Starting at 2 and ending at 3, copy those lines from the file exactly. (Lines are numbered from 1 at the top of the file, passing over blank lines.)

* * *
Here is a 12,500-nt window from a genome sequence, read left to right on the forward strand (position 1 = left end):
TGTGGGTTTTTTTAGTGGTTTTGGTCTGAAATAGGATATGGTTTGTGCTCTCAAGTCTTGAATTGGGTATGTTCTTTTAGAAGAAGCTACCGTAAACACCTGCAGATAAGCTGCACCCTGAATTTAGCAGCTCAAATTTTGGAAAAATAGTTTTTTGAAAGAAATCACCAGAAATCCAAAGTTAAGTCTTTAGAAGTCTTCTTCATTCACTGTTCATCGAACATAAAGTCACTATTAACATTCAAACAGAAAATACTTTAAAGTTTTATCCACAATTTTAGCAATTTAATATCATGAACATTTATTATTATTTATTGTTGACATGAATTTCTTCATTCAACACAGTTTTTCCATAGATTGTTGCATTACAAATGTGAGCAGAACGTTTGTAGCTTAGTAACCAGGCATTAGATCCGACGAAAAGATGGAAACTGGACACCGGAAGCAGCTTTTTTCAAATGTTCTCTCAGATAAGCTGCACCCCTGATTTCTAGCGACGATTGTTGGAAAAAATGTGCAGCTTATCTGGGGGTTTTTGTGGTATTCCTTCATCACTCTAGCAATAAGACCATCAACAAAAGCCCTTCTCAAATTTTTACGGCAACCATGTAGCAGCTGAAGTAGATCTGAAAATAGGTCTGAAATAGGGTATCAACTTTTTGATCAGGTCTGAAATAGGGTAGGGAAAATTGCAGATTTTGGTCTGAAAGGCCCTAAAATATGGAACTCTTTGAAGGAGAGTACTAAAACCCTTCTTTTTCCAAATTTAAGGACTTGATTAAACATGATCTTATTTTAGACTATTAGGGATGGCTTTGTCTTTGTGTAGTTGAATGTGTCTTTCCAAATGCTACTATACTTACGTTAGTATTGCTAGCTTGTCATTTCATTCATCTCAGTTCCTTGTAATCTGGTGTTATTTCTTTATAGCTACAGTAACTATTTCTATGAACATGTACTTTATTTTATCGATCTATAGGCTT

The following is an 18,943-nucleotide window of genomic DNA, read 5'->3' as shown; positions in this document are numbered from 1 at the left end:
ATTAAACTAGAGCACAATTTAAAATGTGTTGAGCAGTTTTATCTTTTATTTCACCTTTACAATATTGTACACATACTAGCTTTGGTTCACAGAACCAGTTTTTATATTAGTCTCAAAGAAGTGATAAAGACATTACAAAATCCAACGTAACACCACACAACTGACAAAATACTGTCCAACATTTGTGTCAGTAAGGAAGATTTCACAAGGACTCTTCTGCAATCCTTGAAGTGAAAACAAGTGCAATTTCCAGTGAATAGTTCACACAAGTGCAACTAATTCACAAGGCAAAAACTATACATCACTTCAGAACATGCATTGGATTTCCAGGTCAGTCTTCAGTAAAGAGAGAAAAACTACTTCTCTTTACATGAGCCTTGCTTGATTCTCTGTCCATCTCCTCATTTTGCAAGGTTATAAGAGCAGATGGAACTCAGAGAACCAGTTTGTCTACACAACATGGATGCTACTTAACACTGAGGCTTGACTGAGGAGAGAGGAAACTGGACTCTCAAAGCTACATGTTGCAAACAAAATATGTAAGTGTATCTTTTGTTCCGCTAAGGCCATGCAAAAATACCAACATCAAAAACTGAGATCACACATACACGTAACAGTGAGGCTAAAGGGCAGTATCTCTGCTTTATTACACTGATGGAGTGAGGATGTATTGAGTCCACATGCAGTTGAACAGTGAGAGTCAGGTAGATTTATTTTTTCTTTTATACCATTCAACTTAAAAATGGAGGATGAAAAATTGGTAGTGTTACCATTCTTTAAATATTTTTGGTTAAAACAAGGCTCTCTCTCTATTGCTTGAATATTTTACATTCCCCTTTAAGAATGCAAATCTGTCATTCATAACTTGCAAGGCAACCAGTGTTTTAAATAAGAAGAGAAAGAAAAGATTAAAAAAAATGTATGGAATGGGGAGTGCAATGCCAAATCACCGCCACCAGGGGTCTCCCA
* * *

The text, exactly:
TGTGGGTTTTTTTAGTGGTTTTGGTCTGAAATAGGATATGGTTTGTGCTCTCAAGTCTTGAATTGGGTATGTTCTTTTAGAAGAAGCTACCGTAAACACCTGCAGATAAGCTGCACCCTGAATTTAGCAGCTCAAATTTTGGAAAAATAGTTTTTTGAAAGAAATCACCAGAAATCCAAAGTTAAGTCTTTAGAAGTCTTCTTCATTCACTGTTCATCGAACATAAAGTCACTATTAACATTCAAACAGAAAATACTTTAAAGTTTTATCCACAATTTTAGCAATTTAATATCATGAACATTTATTATTATTTATTGTTGACATGAATTTCTTCATTCAACACAGTTTTTCCATAGATTGTTGCATTACAAATGTGAGCAGAACGTTTGTAGCTTAGTAACCAGGCATTAGATCCGACGAAAAGATGGAAACTGGACACCGGAAGCAGCTTTTTTCAAATGTTCTCTCAGATAAGCTGCACCCCTGATTTCTAGCGACGATTGTTGGAAAAAATGTGCAGCTTATCTGGGGGTTTTTGTGGTATTCCTTCATCACTCTAGCAATAAGACCATCAACAAAAGCCCTTCTCAAATTTTTACGGCAACCATGTAGCAGCTGAAGTAGATCTGAAAATAGGTCTGAAATAGGGTATCAACTTTTTGATCAGGTCTGAAATAGGGTAGGGAAAATTGCAGATTTTGGTCTGAAAGGCCCTAAAATATGGAACTCTTTGAAGGAGAGTACTAAAACCCTTCTTTTTCCAAATTTAAGGACTTGATTAAACATGATCTTATTTTAGACTATTAGGGATGGCTTTGTCTTTGTGTAGTTGAATGTGTCTTTCCAAATGCTACTATACTTACGTTAGTATTGCTAGCTTGTCATTTCATTCATCTCAGTTCCTTGTAATCTGGTGTTATTTCTTTATAGCTACAGTAACTATTTCTATGAACATGTACTTTATTTTATCGATCTATAGGCTT

The following is an 18,943-nucleotide window of genomic DNA, read 5'->3' as shown; positions in this document are numbered from 1 at the left end: